President Barack Obama and Republican presidential front-runner Donald Trump traded jabs on one another to start the week.
In a pre-taped “60 Minutes” interview that aired Sunday, Obama dismissed Trump as a “publicity-seeker” capitalising on “anti-immigrant” beliefs among Republicans.
“He’s tapped into something that exists in the Republican Party that’s real. I think there is genuine anti-immigrant sentiment in a large portion of at least Republican primary voters,” Obama said.
Obama, pressed about Trump’s chances, predicted that the Republican would ultimately flame out.
“I don’t think he’ll end up being the president of the United States,” Obama said.
Trump responded both on Twitter (Obama was “terrible”) and in a Monday morning “Fox & Friends” interview.
The business mogul took particular exception to Obama’s focus on addressing global climate change.
“I don’t get it: What’s going on in our country? It can be fixed — and in many cases very easily — but we have somebody that’s more worried about climate change than he is all of the problems that we have,” he said, citing the economy and the Islamic State terror group. “All he talks about is climate change, and that is not our problem folks.”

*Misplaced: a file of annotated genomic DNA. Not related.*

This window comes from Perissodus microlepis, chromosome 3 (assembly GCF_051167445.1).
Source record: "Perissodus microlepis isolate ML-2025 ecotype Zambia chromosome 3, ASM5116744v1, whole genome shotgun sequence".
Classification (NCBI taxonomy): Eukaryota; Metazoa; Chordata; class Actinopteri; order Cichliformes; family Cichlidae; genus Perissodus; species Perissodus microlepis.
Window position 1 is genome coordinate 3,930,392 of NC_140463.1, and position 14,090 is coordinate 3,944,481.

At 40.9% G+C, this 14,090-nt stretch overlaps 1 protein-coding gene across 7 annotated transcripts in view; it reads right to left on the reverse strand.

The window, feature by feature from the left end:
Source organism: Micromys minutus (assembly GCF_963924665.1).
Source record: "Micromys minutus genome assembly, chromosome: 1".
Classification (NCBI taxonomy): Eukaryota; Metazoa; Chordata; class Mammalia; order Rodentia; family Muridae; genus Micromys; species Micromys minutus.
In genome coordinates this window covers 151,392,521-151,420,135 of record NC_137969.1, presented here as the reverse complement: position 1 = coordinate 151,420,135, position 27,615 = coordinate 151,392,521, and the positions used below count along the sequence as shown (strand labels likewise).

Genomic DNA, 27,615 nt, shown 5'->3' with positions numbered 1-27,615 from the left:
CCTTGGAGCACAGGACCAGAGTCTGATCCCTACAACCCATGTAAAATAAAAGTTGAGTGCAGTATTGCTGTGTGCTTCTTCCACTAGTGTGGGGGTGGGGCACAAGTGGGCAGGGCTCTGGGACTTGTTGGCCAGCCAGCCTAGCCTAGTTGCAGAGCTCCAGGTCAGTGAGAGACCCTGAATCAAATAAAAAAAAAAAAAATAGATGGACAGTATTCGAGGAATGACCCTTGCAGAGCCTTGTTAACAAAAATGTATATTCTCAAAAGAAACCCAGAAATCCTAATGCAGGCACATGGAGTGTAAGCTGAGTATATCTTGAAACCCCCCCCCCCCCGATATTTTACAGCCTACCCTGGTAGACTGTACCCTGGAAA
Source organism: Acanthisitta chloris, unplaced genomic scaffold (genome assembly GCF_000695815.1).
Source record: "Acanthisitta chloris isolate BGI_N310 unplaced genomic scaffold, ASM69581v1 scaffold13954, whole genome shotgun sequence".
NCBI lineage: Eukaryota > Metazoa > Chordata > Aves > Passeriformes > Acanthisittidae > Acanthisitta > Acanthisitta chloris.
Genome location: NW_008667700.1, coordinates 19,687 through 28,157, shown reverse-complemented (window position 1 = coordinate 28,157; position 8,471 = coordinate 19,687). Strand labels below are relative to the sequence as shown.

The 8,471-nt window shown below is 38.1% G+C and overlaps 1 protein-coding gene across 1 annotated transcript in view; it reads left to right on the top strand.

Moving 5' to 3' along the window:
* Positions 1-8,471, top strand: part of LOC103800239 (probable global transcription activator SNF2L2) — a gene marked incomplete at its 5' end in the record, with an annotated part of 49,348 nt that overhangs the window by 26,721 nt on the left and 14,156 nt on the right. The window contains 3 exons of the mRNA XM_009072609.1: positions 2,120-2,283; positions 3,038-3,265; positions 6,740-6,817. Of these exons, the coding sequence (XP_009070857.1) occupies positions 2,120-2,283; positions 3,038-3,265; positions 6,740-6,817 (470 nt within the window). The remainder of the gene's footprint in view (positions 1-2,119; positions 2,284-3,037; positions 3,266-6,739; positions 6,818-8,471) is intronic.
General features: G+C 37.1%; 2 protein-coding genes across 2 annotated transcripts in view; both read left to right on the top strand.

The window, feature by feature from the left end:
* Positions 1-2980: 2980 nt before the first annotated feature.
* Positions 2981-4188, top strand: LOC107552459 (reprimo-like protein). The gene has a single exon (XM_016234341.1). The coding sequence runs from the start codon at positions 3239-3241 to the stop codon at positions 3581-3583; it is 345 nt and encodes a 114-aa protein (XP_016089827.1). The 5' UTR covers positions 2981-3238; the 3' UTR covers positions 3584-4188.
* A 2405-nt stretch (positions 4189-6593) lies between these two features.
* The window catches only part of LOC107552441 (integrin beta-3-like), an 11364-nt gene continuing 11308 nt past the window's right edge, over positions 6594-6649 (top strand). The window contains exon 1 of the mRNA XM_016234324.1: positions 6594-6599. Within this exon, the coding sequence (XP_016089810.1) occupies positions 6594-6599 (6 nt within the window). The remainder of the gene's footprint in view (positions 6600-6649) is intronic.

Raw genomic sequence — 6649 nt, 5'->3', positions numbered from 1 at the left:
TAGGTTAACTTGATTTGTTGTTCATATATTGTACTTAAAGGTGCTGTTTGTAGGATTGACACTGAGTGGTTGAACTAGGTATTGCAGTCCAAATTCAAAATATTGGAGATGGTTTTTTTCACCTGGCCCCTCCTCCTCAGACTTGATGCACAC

Trump also railed against both Obama’s interview performance and the White House’s support for the Trans-Pacific Partnership trade deal.
“I watched his performance last night and I thought it was terrible. I thought it was sad, because everything’s negative. There’s nothing positive. It’s not like, ‘How come are we doing so well here? How did you do these great trade deals?’ Instead, we have a trade deal that’s a disaster,” Trump said.
He pointed out that former Secretary of State Hillary Clinton, the Democratic presidential front-runner, reversed her own position to oppose the deal last week.
“Hillary Clinton finally got smart, even though she supported it. She probably heard my stance,” Trump suggested. “It’s a horrible trade deal. It’s a disgusting trade deal.”
However, Trump was willing to give Obama a pass for predicting that he would ultimately lose the 2016 race.
“He can’t say, ‘Well, I think he’s going to be the next president,’ in all fairness,” Trump said. “But I thought it was a little bit sad because there’s so much negativity. It’s just very negative.”
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